But if France seems to be in a bit of a political mess, let’s just consider the cases of the UK, the US and Italy. The vote for Brexit was received with disbelief and some relief here. The Far Right were jubilant and others were delighted to see just how badly a country could prepare itself for such a happening. Posing a more or less meaningless question to a population which was ill informed and then deciding on the future of that country on a simple majority vote smacked of genuine incompetence. Worse, none of the Brexit supporters had any sort of plan for what to do in case of victory and the British version of Trump, Boris Johnson, was rapidly thrown overboard by the Tories, to join Farage, ‘mission accomplished’ in the water. The path to Brexit is far from clear and from this side of the channel it looks as if there is nothing to negotiate. Any agreement beyond a simple exit would have to be approved by all the nations of the EU and they are highly unlikely to give any ground on the free movement of labour, opposition to which is the cornerstone of the Brexit supporters’ position. How all of this will pan out is anyone’s guess but the British conviction that the UK is in a strong negotiating position seems delusory.

Yet all of this pales into insignificance when compared to the election in the US! Trump’s election was yet another boost for Marine Le Pen, ‘it could happen here too’. Yet the fact that someone who seems to have no recommendable qualities, and has been denigrated by all the mainstream Republican candidates could have become the next president of the US suggests that something important is wrong with the models of voting and the political economy, on the back of which, a number of economists made a living. ‘He heard a voice that we did not hear’ said Paul Ryan who, despite everything he said earlier, has now become a Trump follower. How Trump heard that voice is not clear and how he will answer it is even less clear, for since the election he has been isolated in his quarters in the Trump Tower, apparently watching Fox News and tweeting in response to the various news items and upsetting China by receiving a phone call from the Taiwanese leader.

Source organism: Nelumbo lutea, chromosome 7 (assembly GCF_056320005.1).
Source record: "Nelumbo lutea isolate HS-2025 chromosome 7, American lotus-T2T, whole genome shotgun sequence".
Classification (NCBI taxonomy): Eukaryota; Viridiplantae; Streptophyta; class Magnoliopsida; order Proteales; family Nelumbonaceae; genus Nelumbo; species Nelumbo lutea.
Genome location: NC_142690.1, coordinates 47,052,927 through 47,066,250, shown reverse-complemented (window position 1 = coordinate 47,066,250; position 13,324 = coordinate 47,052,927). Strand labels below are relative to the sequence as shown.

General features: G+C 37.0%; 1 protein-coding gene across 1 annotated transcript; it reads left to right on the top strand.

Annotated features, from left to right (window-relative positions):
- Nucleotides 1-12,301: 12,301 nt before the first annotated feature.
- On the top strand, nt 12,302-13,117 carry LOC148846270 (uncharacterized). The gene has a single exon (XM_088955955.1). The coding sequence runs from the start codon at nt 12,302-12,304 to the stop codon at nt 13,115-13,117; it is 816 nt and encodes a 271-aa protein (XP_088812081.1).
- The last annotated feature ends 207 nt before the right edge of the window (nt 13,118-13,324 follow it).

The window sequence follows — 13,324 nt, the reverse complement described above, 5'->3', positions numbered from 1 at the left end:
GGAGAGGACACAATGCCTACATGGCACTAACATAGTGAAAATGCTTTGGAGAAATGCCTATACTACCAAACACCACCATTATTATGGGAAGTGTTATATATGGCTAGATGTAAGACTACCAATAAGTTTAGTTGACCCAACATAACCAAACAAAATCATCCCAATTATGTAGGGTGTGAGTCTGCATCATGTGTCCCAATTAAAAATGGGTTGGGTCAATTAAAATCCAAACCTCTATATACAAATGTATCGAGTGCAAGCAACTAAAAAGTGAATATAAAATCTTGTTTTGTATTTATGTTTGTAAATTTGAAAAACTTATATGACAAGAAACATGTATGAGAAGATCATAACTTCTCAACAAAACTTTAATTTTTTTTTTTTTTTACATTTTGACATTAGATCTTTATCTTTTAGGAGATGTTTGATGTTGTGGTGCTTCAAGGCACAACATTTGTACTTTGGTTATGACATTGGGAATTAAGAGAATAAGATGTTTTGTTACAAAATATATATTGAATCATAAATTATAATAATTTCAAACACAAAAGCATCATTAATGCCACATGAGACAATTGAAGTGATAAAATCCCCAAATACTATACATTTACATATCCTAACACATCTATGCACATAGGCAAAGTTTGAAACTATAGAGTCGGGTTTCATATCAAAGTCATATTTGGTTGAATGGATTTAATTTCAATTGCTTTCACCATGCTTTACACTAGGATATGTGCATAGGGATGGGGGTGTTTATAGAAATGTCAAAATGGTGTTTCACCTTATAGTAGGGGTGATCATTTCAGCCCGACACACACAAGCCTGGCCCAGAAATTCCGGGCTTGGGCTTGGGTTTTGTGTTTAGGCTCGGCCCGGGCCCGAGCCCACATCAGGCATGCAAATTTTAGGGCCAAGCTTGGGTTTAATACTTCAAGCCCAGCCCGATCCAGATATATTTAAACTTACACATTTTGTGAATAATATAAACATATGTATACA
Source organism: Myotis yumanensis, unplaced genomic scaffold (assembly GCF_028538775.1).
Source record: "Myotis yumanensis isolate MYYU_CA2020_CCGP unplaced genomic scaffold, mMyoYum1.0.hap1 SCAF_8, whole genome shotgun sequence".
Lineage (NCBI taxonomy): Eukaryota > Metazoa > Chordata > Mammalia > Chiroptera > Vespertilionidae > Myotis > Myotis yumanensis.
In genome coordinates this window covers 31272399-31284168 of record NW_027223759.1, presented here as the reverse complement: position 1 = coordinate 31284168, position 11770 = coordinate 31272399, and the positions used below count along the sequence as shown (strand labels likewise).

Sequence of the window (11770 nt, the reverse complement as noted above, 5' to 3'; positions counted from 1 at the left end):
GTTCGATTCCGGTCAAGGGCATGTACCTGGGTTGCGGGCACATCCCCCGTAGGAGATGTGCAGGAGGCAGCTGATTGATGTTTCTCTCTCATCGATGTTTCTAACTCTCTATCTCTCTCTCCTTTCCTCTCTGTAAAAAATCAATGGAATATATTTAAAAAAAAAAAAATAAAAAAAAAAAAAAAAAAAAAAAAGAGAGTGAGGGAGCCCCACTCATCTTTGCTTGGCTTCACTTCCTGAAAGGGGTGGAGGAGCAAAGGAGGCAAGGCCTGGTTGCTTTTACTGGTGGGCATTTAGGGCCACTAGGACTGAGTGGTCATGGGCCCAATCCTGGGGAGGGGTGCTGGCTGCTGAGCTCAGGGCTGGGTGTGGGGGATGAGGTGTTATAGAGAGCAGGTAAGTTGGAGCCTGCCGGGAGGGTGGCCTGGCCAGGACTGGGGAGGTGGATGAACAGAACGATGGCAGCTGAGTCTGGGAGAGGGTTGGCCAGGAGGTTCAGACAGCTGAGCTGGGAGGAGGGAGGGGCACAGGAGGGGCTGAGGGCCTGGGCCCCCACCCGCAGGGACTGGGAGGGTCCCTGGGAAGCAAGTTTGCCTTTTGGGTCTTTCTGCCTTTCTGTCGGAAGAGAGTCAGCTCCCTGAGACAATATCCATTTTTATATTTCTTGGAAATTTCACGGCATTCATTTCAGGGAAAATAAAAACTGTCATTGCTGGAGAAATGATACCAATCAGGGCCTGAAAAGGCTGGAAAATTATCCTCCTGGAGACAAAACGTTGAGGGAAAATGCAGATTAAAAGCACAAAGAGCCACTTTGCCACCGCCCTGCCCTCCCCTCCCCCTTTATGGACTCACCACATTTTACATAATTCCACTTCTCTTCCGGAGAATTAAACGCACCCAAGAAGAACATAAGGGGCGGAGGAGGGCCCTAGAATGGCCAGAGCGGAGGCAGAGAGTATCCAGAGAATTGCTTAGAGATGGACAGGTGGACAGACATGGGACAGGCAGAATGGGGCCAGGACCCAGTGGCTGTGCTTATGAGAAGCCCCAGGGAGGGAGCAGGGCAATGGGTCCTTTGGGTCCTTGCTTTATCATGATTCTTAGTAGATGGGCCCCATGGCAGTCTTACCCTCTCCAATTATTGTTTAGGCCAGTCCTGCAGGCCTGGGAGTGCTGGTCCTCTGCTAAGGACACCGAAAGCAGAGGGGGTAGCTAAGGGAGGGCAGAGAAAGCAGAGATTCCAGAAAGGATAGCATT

The end of ‘right’ and ‘left?
What then has been happening? One explanation is that our model of people nicely lined up along a line from left to right seems more than ever irrelevant. Those who have read what I have said above will notice that I continue to use the, now more or less meaningless terms ‘right’ and ‘left’! An old idea was that the easy access to so many sources of information would lead to a harmonization of opinion with the centre and extremes well defined. In fact, recent work has suggested that just the opposite may happen. As individuals focus on one source of regular information, they continue to communicate with those around them, many of whom share their opinions, creating a reinforcement effect and clusters of people with a very specific axe to grind. What it is that some of these clusters may have in common is something that is essential knowledge for he or she who wishes to extend their voting base. It is those voices that Ryan did not hear and that Marine Le Pen thinks she hears. Anger and fear seem to be common denominators of the appeal of Trump and Le Pen. Fear is channeled into racism and currently hostility to Islam, and anger often is associated with the feeling of exclusion despite the apparently satisfactory unemployment figures in the US, for example. As a taxi driver in New York said to me in November, ‘what the politicians don’t seem to get is that most people would be very happy to have a steady job and not to be told that if they lose their current one they can easily find another one’.